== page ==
This is the kind of OCD perseverance (persistence) that we see with this disease. It was an abrupt onset. She was a perfectly healthy child who was functioning well, excelling academically, and suddenly, her demeanor changes completely. We put her on antibiotic therapy and she has improved greatly. She still has some minor paranoia but she can go to school, she’s doing well in school, and she can play sports. Ultimately it took a few weeks, but there was a complete change in her behavior. And she can wear all colors now!
Q: What makes the Jemsek Specialty Clinic, and the care you all deliver here, so special?
Tara: We do two things here that no other clinic I’ve encountered does. Firstly, we have more time with our patients. I really appreciate that, and It’s why I am committed to the Clinic. Because the visits are longer, I can get more accurate diagnostic information. We work to rule out different causes before we automatically jump to Lyme. We want to make sure that other factors or comorbidities (when you have two or more diseases at the same time) aren’t playing a role in the symptoms we see.
And two, we take a holistic approach to patient care. You may have Lyme, but if you aren’t sleeping well, we’re also going to treat that. As everything plays a role in immunologic function, and how fast a person can get better, we implement treatment protocols that really look at the whole person.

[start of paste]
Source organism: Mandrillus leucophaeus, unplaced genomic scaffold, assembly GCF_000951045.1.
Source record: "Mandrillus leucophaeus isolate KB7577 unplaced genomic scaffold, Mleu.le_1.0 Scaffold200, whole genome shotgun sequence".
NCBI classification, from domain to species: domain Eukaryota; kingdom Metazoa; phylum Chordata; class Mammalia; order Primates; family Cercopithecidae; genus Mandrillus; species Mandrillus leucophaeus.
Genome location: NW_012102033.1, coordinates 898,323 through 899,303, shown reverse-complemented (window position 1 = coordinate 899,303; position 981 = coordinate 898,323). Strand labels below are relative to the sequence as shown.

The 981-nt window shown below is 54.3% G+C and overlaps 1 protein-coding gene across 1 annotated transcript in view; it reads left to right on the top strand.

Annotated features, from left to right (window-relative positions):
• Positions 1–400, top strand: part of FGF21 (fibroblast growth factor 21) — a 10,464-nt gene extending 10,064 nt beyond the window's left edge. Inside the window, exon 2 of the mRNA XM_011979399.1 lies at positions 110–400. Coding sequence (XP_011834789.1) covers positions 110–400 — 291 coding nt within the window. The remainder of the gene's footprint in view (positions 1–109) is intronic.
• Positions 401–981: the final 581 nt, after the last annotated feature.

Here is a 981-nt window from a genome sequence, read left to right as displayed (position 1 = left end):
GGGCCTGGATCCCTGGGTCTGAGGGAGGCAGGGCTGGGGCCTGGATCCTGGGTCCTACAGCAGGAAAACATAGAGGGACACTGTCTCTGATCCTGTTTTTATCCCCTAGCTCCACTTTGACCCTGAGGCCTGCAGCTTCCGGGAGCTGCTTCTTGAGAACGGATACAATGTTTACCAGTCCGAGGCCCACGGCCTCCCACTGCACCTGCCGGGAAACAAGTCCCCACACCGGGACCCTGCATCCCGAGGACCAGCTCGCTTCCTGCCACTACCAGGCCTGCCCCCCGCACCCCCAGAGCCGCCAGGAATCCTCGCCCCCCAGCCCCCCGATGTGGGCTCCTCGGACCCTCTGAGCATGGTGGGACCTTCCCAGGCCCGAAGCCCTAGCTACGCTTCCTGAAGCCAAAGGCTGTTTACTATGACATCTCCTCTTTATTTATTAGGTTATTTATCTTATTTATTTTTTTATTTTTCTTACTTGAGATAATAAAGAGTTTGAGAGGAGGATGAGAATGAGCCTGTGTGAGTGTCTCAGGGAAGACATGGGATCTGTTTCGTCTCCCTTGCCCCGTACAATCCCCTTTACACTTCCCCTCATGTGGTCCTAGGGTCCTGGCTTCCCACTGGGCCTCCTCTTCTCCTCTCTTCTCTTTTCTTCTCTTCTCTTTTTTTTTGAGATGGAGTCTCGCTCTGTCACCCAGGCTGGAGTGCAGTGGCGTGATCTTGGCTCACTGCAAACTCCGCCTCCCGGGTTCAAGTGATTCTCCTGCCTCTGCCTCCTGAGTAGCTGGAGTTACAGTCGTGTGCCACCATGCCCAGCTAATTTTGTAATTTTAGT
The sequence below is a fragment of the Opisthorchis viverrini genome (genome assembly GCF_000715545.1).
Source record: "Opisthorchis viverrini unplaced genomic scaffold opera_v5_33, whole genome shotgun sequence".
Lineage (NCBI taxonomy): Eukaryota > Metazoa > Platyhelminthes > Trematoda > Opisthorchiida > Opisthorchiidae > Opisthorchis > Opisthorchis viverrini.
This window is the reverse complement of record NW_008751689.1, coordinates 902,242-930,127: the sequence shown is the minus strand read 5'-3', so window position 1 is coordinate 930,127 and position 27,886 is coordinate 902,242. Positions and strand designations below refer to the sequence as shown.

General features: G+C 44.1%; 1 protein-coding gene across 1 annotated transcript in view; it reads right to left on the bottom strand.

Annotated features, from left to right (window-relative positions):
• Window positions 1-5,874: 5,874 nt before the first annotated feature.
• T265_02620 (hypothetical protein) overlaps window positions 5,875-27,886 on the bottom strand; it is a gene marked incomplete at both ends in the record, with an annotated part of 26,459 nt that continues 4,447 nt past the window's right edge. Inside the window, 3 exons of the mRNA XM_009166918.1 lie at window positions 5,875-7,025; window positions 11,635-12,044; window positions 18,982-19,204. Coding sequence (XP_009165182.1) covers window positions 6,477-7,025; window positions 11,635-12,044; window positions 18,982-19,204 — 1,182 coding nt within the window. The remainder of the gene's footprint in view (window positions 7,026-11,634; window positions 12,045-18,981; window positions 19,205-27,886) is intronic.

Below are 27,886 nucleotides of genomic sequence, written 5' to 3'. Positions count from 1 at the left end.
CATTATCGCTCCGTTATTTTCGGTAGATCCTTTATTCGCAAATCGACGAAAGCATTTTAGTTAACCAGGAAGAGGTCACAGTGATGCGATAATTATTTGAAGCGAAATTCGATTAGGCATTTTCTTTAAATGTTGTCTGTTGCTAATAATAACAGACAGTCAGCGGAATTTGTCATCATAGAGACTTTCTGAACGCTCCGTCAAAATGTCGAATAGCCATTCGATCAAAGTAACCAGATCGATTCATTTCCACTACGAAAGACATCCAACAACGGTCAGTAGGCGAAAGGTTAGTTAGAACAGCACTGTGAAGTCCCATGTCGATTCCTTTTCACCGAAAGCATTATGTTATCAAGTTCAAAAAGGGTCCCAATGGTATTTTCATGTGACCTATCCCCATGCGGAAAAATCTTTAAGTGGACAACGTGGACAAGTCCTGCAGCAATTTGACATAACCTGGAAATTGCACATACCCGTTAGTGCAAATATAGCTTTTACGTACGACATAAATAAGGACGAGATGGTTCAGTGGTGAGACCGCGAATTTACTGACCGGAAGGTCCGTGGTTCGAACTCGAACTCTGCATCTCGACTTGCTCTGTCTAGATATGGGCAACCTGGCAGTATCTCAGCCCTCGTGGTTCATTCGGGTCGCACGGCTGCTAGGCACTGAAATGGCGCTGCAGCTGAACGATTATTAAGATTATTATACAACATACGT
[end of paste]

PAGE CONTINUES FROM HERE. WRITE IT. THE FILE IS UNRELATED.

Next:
We also look for correlations to better understand the Lyme disease process. Could nutritional status or metabolic function, for example, play a role? We look for biomarkers that could be a telltale sign. Many of our patients have really low vitamin D, and why is that? There is obviously a correlation, but why?
Q: I can tell that you love what you do! What’s the best part of your job?
Tara: The last visit! Obviously I’m sad that I’m not going to see them again, but I’m always so happy that these kids are in a better place and feeling so much better. And I’m so grateful to have been a part of that.
Q: What’s the toughest part of your job?
Tara: When you do everything you can and patients aren’t getting better as quickly as you would like. It does happen at times, and that’s the tough part about working in medicine.
Q: When you aren’t treating kids, how do you spend your free time?
Tara: I have a pretty active social life in DC because a lot of my friends from college live here, which is great. They’re a great social support for me. I also enjoy painting. I work in acrylics, and I do abstract or landscape scenes. My friends will see a painting that they like and ask me to recreate it for them.
I used to sew and I made baby quilts for a long time. I also play golf. I play some tennis, and I’ve played indoor soccer, too, but my very favorite thing to do is wakeboarding. I don’t get to do it a lot around DC. You ride a small surfboard that attaches to your feet, behind a boat that pulls you. It’s kind of like snowboarding, only it’s on water!